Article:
the_bad_batch_2Year: 2016
Director(s): Ana Lily Amirpour
Writer(s): Ana Lily Amirpour
Region of Origin: US

Rating: Unrated
Digital, Color, 118 mins

Synopsis: A dystopian love story in a Texas wasteland and set in a community of cannibals. (Source)

You don’t just watch Ana Lily Amirpour’s The Bad Batch, it seeps into your soul, playing out like a neon-hued fantasia that’s as gritty as it is graceful. It’s also rendered with a rare kind of romanticism for humanity, centering around a community of outcasts and their struggle for survival against all odds. Cannibalism is rampant amidst this dust-swept wasteland, one strewn with broken dreams and glittering pop music – and yet, there’s an innocence and affection to Amirpour’s characters that’s hypnotic and full of hope. It all amounts to a twisted, surreal nightmare we don’t quite want to wake up from.

Just south of Texas, a huge wall has been erected. The other side of this wall houses the Bad Batch inmates, people who, for whatever reason have deemed undesirable and deported to this barren desert of rotting ephemera. Here, everyone is left to fend for themselves, with multiple communities fighting for resources. Arlen (Suki Waterhouse) is the newest member of the batch, and totally unprepared for it. As soon as she’s escorted past the border, she’s taken hostage and mutilated for food by a member of the cannibalistic Bridge People. In a daring bid for survival, she manages to escape, and is taken in by the town of Comfort, which houses a few mysteries of its own. After an act of retribution puts her in the care of a mysterious child, she sets into play a series of events, trying to earn herself a new beginning.

In essence, Amirpour’s created a story about forgotten outsiders with nothing or no-one but each other. At its center is a vivid social metaphor, amplifying a dog-eat-dog mentality but also an unsaid bond of survival. Using a very slow, dreamlike pace that glides rather than sprints, Amirpour finds depth through the personalities and environments on display, most of which were actually filmed amidst the makeshift community of California’s Slab City (even using real residents to blend fact and fiction). Though there’s a savagery that coats the film, it’s contrasted by poignant visual poetry and the idea that life finds a way, even in the shadow of a broken America. Without a doubt, this is an unclassifiable piece of art, using a desert odyssey to explore how we create our own reality to deal with the horrors around us. It’s also a keen reflection of social dissonance and adaptation, illustrating the numerous things we take for granted on a daily basis, and how meaningless physical beauty and materialism are in the true scope of things.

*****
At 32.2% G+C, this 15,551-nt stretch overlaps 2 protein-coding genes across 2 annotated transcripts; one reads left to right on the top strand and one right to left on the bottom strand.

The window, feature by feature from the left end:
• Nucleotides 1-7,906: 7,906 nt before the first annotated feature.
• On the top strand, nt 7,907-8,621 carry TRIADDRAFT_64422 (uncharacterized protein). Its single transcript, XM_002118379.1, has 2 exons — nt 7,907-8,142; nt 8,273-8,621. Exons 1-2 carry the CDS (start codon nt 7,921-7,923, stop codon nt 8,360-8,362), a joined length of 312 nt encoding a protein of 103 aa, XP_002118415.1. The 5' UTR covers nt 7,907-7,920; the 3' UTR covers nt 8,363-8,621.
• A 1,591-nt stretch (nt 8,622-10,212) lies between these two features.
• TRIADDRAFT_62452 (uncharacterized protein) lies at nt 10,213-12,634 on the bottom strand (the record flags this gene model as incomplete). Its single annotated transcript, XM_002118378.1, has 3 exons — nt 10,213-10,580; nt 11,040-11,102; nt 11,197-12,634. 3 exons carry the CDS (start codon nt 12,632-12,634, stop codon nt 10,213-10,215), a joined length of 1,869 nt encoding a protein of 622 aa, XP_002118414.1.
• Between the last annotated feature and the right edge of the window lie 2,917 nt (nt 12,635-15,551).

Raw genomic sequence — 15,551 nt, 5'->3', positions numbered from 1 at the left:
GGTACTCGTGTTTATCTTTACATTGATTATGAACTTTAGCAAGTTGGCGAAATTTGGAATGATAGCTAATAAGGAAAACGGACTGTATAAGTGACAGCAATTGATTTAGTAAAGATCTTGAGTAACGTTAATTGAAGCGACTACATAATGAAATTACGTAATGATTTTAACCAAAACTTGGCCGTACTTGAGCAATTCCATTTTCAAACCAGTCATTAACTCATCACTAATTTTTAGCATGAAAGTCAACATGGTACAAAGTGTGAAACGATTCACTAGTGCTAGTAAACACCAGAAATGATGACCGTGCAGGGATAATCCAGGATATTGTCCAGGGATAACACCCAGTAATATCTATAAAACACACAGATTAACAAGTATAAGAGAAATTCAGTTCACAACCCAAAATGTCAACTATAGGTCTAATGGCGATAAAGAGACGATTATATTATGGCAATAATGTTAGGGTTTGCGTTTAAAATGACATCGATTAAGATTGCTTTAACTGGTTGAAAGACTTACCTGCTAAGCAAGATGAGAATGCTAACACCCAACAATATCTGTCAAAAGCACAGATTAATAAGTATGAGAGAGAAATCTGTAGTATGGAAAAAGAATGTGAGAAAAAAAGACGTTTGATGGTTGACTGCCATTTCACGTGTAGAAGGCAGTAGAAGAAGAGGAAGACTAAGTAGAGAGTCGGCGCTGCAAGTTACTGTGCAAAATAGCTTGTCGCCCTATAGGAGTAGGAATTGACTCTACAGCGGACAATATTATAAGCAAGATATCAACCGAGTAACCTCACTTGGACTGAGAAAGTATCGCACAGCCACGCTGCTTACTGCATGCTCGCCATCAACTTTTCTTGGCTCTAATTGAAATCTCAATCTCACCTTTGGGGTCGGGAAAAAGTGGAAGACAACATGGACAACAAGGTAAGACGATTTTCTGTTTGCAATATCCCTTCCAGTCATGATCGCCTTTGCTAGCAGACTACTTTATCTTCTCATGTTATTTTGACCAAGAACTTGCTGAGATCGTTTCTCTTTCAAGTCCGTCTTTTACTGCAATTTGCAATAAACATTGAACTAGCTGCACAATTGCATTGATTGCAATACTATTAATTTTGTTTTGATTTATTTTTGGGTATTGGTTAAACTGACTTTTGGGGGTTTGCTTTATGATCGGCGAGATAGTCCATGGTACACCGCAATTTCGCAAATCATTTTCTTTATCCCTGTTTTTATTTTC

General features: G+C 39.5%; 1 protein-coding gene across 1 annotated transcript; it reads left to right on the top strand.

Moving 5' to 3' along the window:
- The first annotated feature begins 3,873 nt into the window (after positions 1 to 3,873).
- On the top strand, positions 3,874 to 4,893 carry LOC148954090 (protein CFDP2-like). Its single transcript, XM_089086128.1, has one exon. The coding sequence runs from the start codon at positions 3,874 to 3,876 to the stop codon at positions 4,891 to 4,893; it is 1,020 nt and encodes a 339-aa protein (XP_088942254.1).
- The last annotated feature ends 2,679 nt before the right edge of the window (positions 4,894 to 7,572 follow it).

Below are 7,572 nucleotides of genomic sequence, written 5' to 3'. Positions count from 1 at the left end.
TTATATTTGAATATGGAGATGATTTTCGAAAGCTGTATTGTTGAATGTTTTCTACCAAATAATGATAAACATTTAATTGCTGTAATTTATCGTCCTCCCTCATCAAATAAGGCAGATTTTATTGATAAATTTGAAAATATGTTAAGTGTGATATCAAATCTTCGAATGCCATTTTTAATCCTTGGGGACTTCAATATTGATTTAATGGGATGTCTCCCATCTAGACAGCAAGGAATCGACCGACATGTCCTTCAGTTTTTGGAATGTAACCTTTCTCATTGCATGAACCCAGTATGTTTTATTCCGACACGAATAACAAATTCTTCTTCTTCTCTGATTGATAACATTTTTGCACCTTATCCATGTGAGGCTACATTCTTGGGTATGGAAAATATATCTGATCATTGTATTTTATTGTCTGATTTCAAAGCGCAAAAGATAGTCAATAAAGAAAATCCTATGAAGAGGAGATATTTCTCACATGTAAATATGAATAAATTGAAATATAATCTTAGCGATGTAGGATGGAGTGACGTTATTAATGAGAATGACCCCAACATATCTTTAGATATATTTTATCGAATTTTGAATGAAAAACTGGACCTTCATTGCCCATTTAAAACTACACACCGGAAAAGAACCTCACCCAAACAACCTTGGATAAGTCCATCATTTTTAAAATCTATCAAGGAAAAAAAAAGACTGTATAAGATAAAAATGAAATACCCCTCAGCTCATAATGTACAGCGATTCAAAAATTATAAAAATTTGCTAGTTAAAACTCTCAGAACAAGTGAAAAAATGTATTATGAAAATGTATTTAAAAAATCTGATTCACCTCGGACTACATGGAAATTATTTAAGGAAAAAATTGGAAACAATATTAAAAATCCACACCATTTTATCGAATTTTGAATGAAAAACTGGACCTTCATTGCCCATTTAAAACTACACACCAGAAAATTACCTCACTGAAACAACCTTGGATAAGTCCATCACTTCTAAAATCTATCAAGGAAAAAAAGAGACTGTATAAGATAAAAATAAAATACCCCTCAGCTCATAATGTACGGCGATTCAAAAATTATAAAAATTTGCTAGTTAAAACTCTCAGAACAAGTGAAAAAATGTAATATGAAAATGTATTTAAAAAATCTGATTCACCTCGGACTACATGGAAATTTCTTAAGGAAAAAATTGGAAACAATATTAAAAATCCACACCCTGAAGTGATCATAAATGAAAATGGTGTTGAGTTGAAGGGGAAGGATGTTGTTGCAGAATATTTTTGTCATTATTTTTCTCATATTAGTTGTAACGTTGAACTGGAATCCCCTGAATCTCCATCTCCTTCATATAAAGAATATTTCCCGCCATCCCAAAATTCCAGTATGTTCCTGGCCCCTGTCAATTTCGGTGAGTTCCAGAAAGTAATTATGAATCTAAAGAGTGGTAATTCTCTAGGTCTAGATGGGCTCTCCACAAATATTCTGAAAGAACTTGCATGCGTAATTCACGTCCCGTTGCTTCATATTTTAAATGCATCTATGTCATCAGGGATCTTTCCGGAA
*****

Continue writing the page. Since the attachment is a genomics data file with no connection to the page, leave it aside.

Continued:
the_bad_batch_1Bringing the film’s peculiar world to life, is a cast who surprises at every turn. As Arlen, Suki Waterhouse helps to subvert the idea of a common heroine. She’s thrust into a world that’s unforgiving, and Waterhouse gives her a nuance that makes her feel relatable, but retains a lot of mystery. She does a great job at giving her character an internal struggle that simmers just below the surface, acting with restraint and a pinch of awe. Jason Momoa’s flesh-eating immigrant, Miami Man, is another way to cast against type. Totally ripped and always carrying an over-sized butcher knife, he gives his character a sensitivity that totally betrays his hardened exterior. Replete with a harsh, Cuban accent, the guy is really charismatic, also portraying someone who is fighting with their feelings, but totally pragmatic. As Comfort’s enigmatic defacto leader, Dream, Keanu Reeves adds another unique role to his body of work. Naturally aloof and with perpetually cold-delivery, he’s an atypical source of conflict. Reeves is calm and collected, and though what he’s doing is pretty horrifying, he makes it seem dangerously okay. Jim Carrey steals a few scenes as a Hermit, wandering the space between The Bridge and Comfort, he sports cardboard glasses and is near-unrecognizable, while Giovanni Ribisi and the young Jayda Fink (as the Miami Man’s daughter) round things out with minimal, yet textural roles.

The Bad Batch is grueling yet beautiful, a sensory experience that never conforms to what we expect of it. From its dream logic, to the way it subverts our idea of beauty and romance, Armipour’s latest defiantly dances to its own rhythm. Part horror film, love story and drama about disenfranchised rejects, the film finds truth in fiction. I already can’t wait to see it again, and you should too – on the biggest, loudest screen possible.